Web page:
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Old 05-12-2013, 12:25 AM
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bermuda bermuda is offline
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Join Date: Apr 2006
Location: Los Angeles
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Default Re: Drums and American taxes

If you're declaring (and can prove) income from music, then you are entitled to take deductions. But yes, do consult a qualified tax person. They don't have to be music-oriented, I switched from one of those types (recommended by the union) to an ordinary, sharp CPA used by my family for years, and he opened my eyes to a number of missed deductions. It didn't take long for him to interpret how each expense could be allocated to my business.

Of course, my declared occupation has been musician for quite some time, so there may be certain advantages over just declaring musical income and expenses as an avocation.

But yes, CDs, magazines, clothing, mileage (as it applies to making money with music), storage costs, parking at gigs, gear, union dues & fees, meals & entertainment, software & hardware, gifts, subscriptions, domain name and web hosting if you have a site promoting your music career, others ads and promotion (business cards, etc.) are all deductable, and there's more. Obviously some of these need to be in moderation, or you'll open yourself up to a big fat audit. Just make sure everything is legit, and that you have receipts. Well, even that's not a must... you can declare expenses up to $75 (I believe) without a receipt. Again, not a good idea to have very much of that. The less explaining you have to do in an audit, the better.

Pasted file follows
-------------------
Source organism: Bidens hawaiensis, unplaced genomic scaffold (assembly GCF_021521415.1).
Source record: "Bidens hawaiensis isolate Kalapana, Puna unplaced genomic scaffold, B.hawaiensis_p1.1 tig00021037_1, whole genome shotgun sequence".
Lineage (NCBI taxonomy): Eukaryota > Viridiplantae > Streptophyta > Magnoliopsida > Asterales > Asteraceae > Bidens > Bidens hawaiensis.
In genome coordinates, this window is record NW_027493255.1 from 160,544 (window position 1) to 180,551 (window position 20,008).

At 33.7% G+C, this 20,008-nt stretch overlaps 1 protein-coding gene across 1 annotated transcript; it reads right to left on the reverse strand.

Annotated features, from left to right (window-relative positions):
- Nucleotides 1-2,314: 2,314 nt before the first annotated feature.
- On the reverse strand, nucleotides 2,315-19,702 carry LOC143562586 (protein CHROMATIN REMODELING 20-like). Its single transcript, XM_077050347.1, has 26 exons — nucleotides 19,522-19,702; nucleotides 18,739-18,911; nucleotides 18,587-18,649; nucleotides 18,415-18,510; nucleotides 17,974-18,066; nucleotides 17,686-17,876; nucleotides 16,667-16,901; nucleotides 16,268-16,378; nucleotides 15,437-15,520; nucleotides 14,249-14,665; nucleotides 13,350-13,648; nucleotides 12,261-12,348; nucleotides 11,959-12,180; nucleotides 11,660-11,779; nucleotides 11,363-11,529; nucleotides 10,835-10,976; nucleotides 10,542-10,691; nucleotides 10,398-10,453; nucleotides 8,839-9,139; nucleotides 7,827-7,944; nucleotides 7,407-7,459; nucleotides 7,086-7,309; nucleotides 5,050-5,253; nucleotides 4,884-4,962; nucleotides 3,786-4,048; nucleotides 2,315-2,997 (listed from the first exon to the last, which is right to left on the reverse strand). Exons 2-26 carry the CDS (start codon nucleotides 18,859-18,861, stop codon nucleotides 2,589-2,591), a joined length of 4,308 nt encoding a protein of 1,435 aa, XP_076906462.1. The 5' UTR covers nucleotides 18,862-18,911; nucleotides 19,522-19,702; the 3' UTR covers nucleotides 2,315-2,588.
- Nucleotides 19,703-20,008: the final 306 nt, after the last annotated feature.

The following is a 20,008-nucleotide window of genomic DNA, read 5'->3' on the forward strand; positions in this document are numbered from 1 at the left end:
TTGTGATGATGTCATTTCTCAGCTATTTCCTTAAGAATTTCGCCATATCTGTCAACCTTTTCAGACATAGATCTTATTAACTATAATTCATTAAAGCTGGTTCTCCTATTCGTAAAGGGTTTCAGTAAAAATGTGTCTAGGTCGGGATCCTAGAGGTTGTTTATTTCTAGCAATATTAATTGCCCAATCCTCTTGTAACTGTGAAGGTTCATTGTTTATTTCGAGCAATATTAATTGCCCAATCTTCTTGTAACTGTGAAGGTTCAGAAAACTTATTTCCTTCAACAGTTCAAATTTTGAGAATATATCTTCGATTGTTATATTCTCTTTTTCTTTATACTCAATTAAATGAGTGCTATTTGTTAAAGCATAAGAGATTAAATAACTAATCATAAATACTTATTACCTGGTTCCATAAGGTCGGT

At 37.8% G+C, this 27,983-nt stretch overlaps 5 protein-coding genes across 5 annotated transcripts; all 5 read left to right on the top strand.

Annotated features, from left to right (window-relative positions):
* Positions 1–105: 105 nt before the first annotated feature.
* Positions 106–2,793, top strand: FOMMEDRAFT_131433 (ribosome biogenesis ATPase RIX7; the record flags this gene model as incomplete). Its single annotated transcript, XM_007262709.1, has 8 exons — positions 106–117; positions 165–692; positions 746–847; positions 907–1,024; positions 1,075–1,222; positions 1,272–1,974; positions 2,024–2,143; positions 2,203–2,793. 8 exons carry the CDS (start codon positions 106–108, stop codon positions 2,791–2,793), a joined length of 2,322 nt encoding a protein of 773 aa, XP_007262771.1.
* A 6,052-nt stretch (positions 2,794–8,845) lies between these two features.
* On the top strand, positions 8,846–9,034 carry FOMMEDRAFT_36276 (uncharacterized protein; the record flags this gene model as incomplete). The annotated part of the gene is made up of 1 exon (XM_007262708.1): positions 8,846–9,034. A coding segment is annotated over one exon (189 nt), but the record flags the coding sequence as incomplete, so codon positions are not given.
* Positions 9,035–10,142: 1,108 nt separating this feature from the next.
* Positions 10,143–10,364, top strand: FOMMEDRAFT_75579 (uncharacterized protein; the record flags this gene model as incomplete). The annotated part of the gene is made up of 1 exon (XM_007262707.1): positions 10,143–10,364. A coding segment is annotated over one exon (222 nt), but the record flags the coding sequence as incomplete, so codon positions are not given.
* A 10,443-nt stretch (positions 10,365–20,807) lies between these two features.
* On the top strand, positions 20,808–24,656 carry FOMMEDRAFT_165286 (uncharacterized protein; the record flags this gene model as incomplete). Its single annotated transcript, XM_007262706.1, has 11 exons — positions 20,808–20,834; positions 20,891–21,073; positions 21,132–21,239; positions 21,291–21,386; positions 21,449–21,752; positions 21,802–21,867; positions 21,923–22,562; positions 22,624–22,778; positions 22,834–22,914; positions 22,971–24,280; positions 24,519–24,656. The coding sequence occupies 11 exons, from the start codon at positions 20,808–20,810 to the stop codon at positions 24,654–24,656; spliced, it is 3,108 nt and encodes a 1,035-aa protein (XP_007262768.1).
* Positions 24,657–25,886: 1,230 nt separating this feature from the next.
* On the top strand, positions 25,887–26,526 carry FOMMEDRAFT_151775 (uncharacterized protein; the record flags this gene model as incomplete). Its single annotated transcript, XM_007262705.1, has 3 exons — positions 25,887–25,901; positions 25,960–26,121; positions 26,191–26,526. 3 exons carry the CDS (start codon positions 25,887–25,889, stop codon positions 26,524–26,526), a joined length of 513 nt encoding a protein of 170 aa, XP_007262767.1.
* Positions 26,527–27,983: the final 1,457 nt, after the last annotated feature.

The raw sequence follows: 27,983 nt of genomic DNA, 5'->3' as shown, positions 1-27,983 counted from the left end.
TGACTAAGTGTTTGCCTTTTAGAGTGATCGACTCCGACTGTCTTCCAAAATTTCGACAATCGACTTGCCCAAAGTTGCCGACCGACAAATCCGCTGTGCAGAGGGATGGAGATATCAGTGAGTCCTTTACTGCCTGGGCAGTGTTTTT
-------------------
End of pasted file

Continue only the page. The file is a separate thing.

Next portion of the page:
And, declare everything you can. No amount is too small. I keep receipts and submit expenses for a couple of screws or washers used on my gear. 50 and 60 adds up over the year, and could easily bump you down into the next lower tax bracket.

But, get a tax guy, don't try this yourself with TurboTax. If you get audited for one year, the IRS can also go back and examine prior returns. If you're walking a fine line with your deductions, you don't want to answer their difficult questions. Play it straight and you'll be fine.

Bermuda
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